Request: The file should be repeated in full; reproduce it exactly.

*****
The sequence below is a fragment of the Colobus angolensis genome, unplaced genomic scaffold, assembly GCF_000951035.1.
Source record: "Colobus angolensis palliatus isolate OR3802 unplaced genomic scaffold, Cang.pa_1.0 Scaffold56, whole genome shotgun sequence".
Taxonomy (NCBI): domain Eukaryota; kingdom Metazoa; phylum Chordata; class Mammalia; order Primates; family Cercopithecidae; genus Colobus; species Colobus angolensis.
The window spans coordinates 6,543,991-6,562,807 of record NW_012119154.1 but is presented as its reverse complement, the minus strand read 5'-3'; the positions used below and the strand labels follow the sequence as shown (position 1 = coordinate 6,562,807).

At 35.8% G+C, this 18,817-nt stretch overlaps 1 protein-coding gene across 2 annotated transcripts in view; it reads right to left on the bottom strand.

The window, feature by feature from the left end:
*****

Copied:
The sequence below is a fragment of the Colobus angolensis genome, unplaced genomic scaffold, assembly GCF_000951035.1.
Source record: "Colobus angolensis palliatus isolate OR3802 unplaced genomic scaffold, Cang.pa_1.0 Scaffold56, whole genome shotgun sequence".
Taxonomy (NCBI): domain Eukaryota; kingdom Metazoa; phylum Chordata; class Mammalia; order Primates; family Cercopithecidae; genus Colobus; species Colobus angolensis.
The window spans coordinates 6,543,991-6,562,807 of record NW_012119154.1 but is presented as its reverse complement, the minus strand read 5'-3'; the positions used below and the strand labels follow the sequence as shown (position 1 = coordinate 6,562,807).

At 35.8% G+C, this 18,817-nt stretch overlaps 1 protein-coding gene across 2 annotated transcripts in view; it reads right to left on the bottom strand.

The window, feature by feature from the left end: